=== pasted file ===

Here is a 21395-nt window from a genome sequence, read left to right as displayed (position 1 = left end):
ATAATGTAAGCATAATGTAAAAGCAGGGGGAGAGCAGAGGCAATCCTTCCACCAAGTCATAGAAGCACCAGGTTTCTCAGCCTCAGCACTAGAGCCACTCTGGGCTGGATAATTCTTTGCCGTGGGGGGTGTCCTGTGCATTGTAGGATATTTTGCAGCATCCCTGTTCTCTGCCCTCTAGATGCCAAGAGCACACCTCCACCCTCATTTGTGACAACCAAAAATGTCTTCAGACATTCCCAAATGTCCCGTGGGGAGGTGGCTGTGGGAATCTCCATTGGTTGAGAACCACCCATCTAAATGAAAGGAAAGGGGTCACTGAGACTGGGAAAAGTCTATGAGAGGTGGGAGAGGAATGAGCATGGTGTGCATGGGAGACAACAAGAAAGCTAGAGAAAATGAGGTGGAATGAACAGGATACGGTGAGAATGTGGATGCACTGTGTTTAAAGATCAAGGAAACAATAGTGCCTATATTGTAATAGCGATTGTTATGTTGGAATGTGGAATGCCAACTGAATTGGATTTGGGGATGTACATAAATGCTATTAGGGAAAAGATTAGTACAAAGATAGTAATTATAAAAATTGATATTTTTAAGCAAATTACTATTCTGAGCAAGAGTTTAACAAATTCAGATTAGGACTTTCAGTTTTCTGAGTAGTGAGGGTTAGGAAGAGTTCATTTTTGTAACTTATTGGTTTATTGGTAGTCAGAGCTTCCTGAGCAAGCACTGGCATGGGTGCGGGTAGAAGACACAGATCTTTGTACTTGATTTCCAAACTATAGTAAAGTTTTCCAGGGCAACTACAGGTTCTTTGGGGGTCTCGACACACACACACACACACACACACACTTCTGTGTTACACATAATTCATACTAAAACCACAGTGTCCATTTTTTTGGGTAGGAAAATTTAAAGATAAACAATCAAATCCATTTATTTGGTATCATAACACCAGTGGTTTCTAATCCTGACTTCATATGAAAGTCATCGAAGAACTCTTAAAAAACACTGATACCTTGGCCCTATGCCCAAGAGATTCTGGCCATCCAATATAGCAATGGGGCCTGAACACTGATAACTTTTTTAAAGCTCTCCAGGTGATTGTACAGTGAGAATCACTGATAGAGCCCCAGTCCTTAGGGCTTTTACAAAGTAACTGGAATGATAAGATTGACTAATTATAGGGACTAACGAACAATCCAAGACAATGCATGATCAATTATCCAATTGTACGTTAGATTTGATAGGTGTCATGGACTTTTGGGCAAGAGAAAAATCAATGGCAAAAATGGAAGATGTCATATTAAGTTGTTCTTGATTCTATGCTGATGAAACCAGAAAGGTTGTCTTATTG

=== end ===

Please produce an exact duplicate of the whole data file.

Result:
Here is a 21395-nt window from a genome sequence, read left to right as displayed (position 1 = left end):
ATAATGTAAGCATAATGTAAAAGCAGGGGGAGAGCAGAGGCAATCCTTCCACCAAGTCATAGAAGCACCAGGTTTCTCAGCCTCAGCACTAGAGCCACTCTGGGCTGGATAATTCTTTGCCGTGGGGGGTGTCCTGTGCATTGTAGGATATTTTGCAGCATCCCTGTTCTCTGCCCTCTAGATGCCAAGAGCACACCTCCACCCTCATTTGTGACAACCAAAAATGTCTTCAGACATTCCCAAATGTCCCGTGGGGAGGTGGCTGTGGGAATCTCCATTGGTTGAGAACCACCCATCTAAATGAAAGGAAAGGGGTCACTGAGACTGGGAAAAGTCTATGAGAGGTGGGAGAGGAATGAGCATGGTGTGCATGGGAGACAACAAGAAAGCTAGAGAAAATGAGGTGGAATGAACAGGATACGGTGAGAATGTGGATGCACTGTGTTTAAAGATCAAGGAAACAATAGTGCCTATATTGTAATAGCGATTGTTATGTTGGAATGTGGAATGCCAACTGAATTGGATTTGGGGATGTACATAAATGCTATTAGGGAAAAGATTAGTACAAAGATAGTAATTATAAAAATTGATATTTTTAAGCAAATTACTATTCTGAGCAAGAGTTTAACAAATTCAGATTAGGACTTTCAGTTTTCTGAGTAGTGAGGGTTAGGAAGAGTTCATTTTTGTAACTTATTGGTTTATTGGTAGTCAGAGCTTCCTGAGCAAGCACTGGCATGGGTGCGGGTAGAAGACACAGATCTTTGTACTTGATTTCCAAACTATAGTAAAGTTTTCCAGGGCAACTACAGGTTCTTTGGGGGTCTCGACACACACACACACACACACACACACTTCTGTGTTACACATAATTCATACTAAAACCACAGTGTCCATTTTTTTGGGTAGGAAAATTTAAAGATAAACAATCAAATCCATTTATTTGGTATCATAACACCAGTGGTTTCTAATCCTGACTTCATATGAAAGTCATCGAAGAACTCTTAAAAAACACTGATACCTTGGCCCTATGCCCAAGAGATTCTGGCCATCCAATATAGCAATGGGGCCTGAACACTGATAACTTTTTTAAAGCTCTCCAGGTGATTGTACAGTGAGAATCACTGATAGAGCCCCAGTCCTTAGGGCTTTTACAAAGTAACTGGAATGATAAGATTGACTAATTATAGGGACTAACGAACAATCCAAGACAATGCATGATCAATTATCCAATTGTACGTTAGATTTGATAGGTGTCATGGACTTTTGGGCAAGAGAAAAATCAATGGCAAAAATGGAAGATGTCATATTAAGTTGTTCTTGATTCTATGCTGATGAAACCAGAAAGGTTGTCTTATTG